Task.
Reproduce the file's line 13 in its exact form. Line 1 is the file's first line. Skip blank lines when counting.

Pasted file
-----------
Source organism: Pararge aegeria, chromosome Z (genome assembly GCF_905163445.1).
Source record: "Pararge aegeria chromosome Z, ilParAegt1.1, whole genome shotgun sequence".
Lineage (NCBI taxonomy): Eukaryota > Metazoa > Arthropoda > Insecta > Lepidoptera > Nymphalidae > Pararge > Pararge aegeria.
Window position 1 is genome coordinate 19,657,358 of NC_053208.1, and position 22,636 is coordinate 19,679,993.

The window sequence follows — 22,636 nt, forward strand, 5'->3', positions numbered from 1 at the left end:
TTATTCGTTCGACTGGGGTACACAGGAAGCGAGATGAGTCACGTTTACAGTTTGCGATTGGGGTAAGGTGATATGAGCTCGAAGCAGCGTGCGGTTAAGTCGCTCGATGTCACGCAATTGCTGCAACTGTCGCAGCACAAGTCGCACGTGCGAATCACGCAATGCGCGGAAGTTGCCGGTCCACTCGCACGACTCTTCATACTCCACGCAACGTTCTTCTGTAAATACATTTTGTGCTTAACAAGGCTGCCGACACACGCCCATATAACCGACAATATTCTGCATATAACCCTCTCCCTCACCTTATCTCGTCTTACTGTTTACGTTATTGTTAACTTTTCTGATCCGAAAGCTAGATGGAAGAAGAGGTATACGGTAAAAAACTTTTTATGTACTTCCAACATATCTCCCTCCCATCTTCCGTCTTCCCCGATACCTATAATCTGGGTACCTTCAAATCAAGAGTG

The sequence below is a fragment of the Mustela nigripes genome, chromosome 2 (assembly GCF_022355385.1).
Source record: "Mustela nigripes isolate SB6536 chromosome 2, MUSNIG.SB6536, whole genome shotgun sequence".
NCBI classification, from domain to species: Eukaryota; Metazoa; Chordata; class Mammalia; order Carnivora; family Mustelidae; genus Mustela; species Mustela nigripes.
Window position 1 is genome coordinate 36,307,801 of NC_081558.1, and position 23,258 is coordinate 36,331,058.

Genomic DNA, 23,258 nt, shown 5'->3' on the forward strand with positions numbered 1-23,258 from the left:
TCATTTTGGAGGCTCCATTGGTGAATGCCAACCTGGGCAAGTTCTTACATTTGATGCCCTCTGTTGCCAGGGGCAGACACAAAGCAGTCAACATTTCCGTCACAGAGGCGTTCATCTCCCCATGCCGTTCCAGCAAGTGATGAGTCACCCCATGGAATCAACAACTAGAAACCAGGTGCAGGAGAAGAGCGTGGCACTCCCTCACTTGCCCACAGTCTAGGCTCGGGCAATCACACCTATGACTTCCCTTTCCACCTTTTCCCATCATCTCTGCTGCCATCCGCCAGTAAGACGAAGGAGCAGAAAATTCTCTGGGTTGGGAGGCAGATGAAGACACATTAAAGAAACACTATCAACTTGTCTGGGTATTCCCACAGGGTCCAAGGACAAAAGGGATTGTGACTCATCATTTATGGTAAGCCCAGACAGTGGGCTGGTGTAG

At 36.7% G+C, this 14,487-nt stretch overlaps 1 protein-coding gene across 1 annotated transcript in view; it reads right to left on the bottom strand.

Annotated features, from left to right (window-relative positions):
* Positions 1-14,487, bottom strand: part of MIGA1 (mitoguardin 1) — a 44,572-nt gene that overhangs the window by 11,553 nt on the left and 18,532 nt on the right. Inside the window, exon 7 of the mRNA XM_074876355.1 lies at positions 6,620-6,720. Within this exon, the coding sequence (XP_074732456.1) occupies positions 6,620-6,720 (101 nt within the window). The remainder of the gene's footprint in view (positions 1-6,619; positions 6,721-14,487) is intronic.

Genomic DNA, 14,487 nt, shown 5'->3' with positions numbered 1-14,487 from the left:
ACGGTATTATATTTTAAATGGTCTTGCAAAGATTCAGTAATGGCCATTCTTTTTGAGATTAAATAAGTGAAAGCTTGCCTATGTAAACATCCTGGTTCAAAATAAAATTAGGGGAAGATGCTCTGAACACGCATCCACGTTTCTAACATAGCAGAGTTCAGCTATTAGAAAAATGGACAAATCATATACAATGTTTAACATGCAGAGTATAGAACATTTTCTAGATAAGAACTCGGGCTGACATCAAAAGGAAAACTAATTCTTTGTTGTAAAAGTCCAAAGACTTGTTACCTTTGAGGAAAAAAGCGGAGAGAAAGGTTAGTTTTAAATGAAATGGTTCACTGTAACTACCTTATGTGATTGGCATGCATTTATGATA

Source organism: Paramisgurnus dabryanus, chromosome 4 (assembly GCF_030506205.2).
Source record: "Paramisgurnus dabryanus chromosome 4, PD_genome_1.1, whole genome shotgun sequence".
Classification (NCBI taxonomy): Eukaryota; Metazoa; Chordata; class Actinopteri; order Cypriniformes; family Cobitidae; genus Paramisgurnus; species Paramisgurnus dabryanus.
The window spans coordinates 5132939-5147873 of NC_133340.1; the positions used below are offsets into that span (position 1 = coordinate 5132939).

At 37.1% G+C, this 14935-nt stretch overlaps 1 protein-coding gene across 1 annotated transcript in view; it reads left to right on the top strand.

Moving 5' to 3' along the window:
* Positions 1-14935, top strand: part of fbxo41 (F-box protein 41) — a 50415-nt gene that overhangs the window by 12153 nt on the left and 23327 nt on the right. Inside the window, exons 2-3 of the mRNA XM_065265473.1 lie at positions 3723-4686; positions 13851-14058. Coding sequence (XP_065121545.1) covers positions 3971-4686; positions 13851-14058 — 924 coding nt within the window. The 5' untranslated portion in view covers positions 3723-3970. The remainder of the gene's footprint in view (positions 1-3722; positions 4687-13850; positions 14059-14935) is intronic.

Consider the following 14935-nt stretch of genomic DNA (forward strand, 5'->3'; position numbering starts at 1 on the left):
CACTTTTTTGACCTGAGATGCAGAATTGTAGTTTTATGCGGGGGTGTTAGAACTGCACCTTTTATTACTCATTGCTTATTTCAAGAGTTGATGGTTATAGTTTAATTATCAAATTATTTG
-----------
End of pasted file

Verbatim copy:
At 36.7% G+C, this 14,487-nt stretch overlaps 1 protein-coding gene across 1 annotated transcript in view; it reads right to left on the bottom strand.